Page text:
Launched two years after Hurricane Katrina had devastated large areas of New Orleans and the Louisiana Gulf Region, Prospect New Orleans was conceived as an international biennial to exhibit current artistic practices while contributing to the city’s cultural and economic recovery. Veering from the path of the initial incarnations, which were organized by founder and former director Dan Cameron, the third Prospect New Orleans, curated by Los Angeles County Museum of Art chief curator and P.3 artistic director Franklin Sirmans, features 58 national and international artists that explore ideas associated with a search to discover one’s place in the world—sometimes related to the “Crescent City” and the South, while at other times evoking the place whence the artists came or imagine they might want to be.
“I started with studio visits, everywhere that I was going for other things; and then began utilizing my contemporary art department at LACMA and taking advantage of the fact that they were also traveling,” Sirmans told Whitehot about the point of departure for the show. “Between the four of us we had a whole lot covered. There was not only Rita Gonzalez and Christine Kim, who were the advising curators, but then Jarrett Gregory helped out, too. I benefitted from the studio visits that they were doing, as well. The first year and a half we weren’t looking for anything in particular, just what was good, what was interesting. It could have just been a round-up show—and that could have been interesting if you get the best work you’ve seen in the past few years from around the world—but then the thematic came into play. At that point we were guided.”
Beginning the storyline with Paul Gauguin, who traveled to Tahiti to find himself, as a window onto the international, Sirmans discovered a painting on glass doors in the New Orleans Museum of Art that the artist made during his first sojourn in the Polynesian paradise. Literature played the next role in the thematic development of the biennial, with Percy Walker’s 1962 novel The Moviegoer, a story about a young New Orleans stockbroker who embarks on a life-changing quest on the eve of his thirtieth birthday, taking the lead and Milan Kundera’s The Unbearable Lightness of Being, Italo Calvino’s Invisible Cities, Chinua Achebe’s Things Fall Apart, Zadie Smith’s White Teeth also being influential. The third key factor in the show’s concept is the work of modernist painter Tarsila do Amaral, a Brazilian nationalist that recognized her country’s ethnic diversity as a strength.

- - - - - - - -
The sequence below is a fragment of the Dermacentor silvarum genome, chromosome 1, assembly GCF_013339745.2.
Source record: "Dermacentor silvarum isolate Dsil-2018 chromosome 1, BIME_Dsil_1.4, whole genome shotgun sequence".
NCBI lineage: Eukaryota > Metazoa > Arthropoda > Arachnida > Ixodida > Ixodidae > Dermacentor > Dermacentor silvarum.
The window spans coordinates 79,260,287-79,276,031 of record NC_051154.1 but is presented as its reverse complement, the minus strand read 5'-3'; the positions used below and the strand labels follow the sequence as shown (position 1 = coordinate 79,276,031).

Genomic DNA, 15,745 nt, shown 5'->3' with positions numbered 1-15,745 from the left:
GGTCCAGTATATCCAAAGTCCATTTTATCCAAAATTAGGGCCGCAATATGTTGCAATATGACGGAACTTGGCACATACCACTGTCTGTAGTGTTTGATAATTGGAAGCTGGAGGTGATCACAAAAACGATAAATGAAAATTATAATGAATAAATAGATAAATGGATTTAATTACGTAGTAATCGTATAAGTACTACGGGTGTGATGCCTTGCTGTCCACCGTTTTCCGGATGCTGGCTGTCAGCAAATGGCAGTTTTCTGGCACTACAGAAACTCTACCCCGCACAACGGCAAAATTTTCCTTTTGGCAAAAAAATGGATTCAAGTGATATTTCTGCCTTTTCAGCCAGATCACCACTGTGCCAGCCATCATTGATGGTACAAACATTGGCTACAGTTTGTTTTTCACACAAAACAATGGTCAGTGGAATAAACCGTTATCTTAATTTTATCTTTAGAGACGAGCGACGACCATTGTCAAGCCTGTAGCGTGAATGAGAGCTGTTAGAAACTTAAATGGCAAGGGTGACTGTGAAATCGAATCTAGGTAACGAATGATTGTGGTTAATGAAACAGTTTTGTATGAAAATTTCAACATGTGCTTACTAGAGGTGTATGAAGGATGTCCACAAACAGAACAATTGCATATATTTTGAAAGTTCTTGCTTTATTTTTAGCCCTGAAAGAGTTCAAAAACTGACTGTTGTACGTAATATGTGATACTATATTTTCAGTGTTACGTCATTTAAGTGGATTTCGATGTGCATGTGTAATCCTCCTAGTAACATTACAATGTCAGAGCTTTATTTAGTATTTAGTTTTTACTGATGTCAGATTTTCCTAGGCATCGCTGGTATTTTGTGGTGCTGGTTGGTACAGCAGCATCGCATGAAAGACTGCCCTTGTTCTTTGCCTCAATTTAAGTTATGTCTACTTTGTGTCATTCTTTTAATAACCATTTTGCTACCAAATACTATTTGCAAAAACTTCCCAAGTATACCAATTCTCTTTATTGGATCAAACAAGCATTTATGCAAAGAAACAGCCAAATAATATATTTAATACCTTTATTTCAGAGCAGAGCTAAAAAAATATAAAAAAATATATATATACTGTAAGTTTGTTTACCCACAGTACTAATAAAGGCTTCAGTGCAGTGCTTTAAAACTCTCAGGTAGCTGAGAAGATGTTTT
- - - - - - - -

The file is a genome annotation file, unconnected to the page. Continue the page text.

On view at eighteen venues spread throughout the city’s historical neighborhoods Prospect.3: Notes for Now includes solo and group exhibitions, site-specific installations, and 20 new commissions—about a third of the show. Standouts include Carrie Mae Weems’ holographic narrative about race, sex, and politics portrayed by ghostly characters on a burlesque stage; The Propeller Group’s video that draws parallels between funeral practices in Vietnam and New Orleans, along with the collective’s sculptures of tricked-out musical instruments, which were also photographed with members of Louisiana marching bands; Glenn Kaino’s installation of water tanks that turn military machines into coral reefs; Jean-Michel Basquiat’s paintings and works on paper that reference the cultural legacy of the Mississippi Delta and the South; Camille Henrot’s video exploration of the universe by way of the storage rooms of the Smithsonian Institution; Tavares Strachan’s 100-foot long neon sign declaring “You belong here” from a barge on the Mississippi River; and Andrea Fraser’s monologue, in which she recreated a heated debate by New Orleans city council members during a 1991 vote to racially integrate the Mardi Gras krewes—changing her voice and expression as she dynamically alternated between speakers, both black and white.
Artist MacArthur Binion with one of his paintings at CACNO